I still haven’t had time for the second post in my Transitional Mormonism series, but I promise to make time soonish.
I want to highlight an important Ensign article in the February 2017 issue, “Understanding Church History by Study and Faith.” Written by the Church History Library Director Keith Erikson, it makes some important points that are not always obvious or instinctive to non-historians. Erikson echoes several points made in another important Ensign article about history 40 years ago, by Elder G. Homer Durham. I draw on both below.
The past is accessible only indirectly and partially.
pieces of the past remain—letters, diaries, records of organizations, material objects. Today, we can learn about the past only indirectly through the pieces that remain. Information is always lost between the past and the present. We must study the records that do survive while remembering that they do not represent the entirety of the past.Consider one example: When Joseph Smith preached a sermon to the Saints, he typically had no prepared text, and no audio or video recording was made. Though a few in attendance may have written notes or reflections, even fewer of those notes survive. Thus, we cannot claim to know everything Joseph Smith ever said, though we can, for instance, quote Wilford Woodruff’s notes about Joseph’s sermon.- Erikson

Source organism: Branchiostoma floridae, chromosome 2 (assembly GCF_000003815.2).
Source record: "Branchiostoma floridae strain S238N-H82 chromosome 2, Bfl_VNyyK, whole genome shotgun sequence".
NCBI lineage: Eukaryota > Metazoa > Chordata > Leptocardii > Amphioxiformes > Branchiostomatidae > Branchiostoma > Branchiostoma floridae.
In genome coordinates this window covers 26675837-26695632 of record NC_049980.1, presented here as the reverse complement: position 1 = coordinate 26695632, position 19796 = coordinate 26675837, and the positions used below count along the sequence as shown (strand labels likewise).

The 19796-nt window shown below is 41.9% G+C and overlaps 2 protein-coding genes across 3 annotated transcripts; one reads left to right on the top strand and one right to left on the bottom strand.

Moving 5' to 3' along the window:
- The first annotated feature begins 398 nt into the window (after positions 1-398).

There is a difference between the events of the past and the records of those events, between what happened and the evidence that remains to reconstruct it.
Many years ago one of America’s distinguished historians, Professor James T. Shotwell of Columbia University, reminded us that history is at least two things: (1) a record of events and (2) the events themselves.- Durham
The evidence or records that survive are often extremely fragmentary, and even the best and most accurate records are incomplete, sometimes in important ways.